Wednesday, November 17, 2010

Canon Without the Canon

An old theology professor of mine used to talk about the "canon within the Canon"--those books we prefer implicitly over others in the Bible. Anyone out there have a "canon without the canon"--books they un-prefer over others? And willing to say what it is in comments?

Mine's Romans. Could also be said to be certain OT books, but that's mostly for lack of having read the OT all the way through in a comprehending fashion.


Annette said...

there are some books I prefer to read over others...such as I tend to avoid The book of Revelation, but overall the bible is the bible and the entirety of it is good for teaching us more how to glorify God.

Anonymous said...

Why Romans, Dan?

Ali said...

Sorry dude. I'm single canon fodder.

Dan Lower / KKairos said...

I don't think anyone intentionally prioritizes certain books over others...I think the issue is more about what books don't always jive as well with our theological views. Somewhere between culture, and Paul's leanings, Romans is often thought of as being a "Calvinist" book--hence my issue there, which isn't mean to devalue it in any way. But if someone's proof-texting me, especially in favor of a Calvinist position, Romans isn't the book I'm going to trust the most.

Anonymous said...

Thanks for the reply, Dan.

I'd never thought of Romans as particularly Calvinist. I guess Romans 8 has some good Calvinist fodder.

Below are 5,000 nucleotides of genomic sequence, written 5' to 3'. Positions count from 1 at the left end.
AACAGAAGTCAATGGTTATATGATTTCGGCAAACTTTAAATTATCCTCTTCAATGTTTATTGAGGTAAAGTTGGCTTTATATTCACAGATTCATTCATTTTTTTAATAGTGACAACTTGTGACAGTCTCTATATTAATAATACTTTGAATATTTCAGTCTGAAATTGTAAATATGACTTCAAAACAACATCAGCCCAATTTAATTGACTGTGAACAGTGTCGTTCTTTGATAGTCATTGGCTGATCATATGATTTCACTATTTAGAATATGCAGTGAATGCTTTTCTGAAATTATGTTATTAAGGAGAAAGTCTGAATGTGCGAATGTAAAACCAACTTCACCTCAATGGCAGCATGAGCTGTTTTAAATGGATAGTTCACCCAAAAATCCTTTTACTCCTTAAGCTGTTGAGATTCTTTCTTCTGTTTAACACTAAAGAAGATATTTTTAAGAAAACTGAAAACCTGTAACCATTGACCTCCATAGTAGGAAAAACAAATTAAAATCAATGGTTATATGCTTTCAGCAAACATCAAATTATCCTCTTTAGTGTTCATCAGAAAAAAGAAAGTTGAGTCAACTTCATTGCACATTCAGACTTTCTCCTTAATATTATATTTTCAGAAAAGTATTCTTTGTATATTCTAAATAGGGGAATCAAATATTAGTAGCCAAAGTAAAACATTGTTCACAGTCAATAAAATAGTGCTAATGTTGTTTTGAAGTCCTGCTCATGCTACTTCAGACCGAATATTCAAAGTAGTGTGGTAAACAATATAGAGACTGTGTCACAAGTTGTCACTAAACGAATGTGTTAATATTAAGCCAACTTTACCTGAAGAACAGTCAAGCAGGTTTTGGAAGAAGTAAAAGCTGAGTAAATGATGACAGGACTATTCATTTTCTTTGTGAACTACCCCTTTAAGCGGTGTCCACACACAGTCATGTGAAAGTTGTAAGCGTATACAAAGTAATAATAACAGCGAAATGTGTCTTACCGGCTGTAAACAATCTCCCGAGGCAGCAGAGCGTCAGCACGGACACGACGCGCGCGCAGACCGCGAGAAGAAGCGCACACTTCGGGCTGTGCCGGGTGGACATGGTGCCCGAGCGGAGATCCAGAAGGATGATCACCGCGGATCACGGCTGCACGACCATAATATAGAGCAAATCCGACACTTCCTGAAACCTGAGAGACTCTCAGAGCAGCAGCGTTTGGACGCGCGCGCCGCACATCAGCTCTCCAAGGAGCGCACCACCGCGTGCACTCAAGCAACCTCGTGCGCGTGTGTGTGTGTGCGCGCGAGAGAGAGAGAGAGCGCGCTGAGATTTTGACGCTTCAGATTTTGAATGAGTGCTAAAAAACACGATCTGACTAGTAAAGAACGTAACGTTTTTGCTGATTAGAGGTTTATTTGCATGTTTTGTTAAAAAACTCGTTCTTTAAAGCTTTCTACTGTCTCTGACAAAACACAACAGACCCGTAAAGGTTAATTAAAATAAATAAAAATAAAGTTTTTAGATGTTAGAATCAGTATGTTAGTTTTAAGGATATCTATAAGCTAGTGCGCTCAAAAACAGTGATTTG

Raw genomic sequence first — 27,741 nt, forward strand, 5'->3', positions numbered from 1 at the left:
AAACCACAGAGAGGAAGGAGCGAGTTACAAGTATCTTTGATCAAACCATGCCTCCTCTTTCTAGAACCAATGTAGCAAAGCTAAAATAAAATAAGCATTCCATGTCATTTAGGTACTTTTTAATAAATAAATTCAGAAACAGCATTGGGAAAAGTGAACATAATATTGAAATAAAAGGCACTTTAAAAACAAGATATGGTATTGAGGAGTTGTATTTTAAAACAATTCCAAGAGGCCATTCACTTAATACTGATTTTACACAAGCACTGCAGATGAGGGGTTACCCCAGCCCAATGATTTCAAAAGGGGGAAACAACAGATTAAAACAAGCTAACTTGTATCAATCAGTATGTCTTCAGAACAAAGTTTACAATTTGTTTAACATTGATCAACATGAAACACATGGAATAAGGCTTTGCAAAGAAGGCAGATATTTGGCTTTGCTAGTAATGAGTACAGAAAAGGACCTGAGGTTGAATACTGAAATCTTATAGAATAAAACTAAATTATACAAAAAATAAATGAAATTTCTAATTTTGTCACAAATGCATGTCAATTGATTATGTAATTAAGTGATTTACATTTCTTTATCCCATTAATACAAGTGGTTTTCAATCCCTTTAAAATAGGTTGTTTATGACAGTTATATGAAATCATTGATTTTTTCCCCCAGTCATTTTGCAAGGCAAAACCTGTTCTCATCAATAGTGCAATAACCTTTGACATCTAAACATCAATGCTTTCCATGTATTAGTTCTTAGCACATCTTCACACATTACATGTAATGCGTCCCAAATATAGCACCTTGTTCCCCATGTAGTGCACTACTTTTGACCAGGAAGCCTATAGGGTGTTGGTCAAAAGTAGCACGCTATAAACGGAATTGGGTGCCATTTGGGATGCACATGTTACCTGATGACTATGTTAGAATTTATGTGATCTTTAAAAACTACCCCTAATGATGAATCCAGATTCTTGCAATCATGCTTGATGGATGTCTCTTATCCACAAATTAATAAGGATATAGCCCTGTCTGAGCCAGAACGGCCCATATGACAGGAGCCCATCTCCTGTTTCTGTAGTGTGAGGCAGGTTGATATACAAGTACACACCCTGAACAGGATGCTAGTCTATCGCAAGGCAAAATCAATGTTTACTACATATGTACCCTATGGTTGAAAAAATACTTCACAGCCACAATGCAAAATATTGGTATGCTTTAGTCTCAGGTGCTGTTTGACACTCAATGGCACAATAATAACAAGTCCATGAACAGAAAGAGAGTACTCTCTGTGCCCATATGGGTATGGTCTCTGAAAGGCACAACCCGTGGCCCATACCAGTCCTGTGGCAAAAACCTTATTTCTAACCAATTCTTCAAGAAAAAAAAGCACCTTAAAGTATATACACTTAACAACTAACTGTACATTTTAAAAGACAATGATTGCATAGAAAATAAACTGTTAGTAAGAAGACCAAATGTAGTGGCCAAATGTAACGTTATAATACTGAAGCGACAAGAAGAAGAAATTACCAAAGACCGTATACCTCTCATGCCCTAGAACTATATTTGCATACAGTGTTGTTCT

Anonymous said...

I never thought of Romans as particularly Calvinist. Maybe that because John Wesley quotes Romans all the time. I certainly see stuff in Romans 8 that predestinarians would grab on to.

Dan Lower / KKairos said...

The big mention of it in ch. 8 strikes me as more Molinus-Molinist or Wesleyan-Arminian (that is, conditional election based on foreknowledge of the choice an individual will make.) I'm always more scared of 9 which seems to be the 'proof-text' for unconditional election to me. For me the canon without the canon doesn't mean Scripture I hate, it means Scripture that my theological 'opponents' are most likely to use against me, rightly or wrongly. (And actually, as a Catholic, if I understand correctly, I'm allowed to believe in unconditional election; where exactly Calvinism goes heretical in the Catholic eye is more technical than on that point.)

Apologies if comments are getting moderated late. I'm working now (yay!) but at that workplace, I can't moderate comments (not so yay!) and so I sometimes am going to read through them and think I've moderated them, but they won't be added. :(

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